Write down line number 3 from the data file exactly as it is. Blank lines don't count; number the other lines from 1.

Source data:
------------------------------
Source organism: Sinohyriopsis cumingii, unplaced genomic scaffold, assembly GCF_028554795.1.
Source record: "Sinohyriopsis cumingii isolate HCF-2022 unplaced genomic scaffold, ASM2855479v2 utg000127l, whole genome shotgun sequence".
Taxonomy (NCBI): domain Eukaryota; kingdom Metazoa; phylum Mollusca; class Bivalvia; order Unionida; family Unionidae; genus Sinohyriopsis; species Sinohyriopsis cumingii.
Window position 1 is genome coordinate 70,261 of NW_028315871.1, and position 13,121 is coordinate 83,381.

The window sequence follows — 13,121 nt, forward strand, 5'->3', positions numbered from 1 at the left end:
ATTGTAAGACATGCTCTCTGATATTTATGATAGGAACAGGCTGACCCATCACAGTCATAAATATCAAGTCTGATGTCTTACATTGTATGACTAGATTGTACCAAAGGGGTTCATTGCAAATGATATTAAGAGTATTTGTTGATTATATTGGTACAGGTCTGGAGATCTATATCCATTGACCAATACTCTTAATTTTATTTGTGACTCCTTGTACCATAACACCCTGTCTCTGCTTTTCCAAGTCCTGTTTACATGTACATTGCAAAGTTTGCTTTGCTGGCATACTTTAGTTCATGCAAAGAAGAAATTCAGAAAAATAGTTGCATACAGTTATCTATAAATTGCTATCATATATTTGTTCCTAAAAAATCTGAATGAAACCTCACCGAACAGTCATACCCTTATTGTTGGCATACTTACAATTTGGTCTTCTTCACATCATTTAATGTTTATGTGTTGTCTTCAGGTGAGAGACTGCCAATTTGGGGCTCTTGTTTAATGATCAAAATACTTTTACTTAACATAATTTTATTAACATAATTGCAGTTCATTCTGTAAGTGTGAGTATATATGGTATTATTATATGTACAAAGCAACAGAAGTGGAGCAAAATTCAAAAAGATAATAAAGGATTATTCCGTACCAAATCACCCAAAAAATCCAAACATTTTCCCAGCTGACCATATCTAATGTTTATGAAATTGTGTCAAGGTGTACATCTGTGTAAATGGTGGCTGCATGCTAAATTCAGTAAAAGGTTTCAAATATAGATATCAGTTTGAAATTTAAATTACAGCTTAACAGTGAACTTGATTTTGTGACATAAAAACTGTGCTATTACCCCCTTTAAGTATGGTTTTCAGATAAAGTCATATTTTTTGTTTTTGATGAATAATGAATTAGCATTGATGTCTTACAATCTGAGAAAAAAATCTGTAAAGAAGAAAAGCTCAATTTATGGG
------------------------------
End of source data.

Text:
Taxonomy (NCBI): domain Eukaryota; kingdom Metazoa; phylum Mollusca; class Bivalvia; order Unionida; family Unionidae; genus Sinohyriopsis; species Sinohyriopsis cumingii.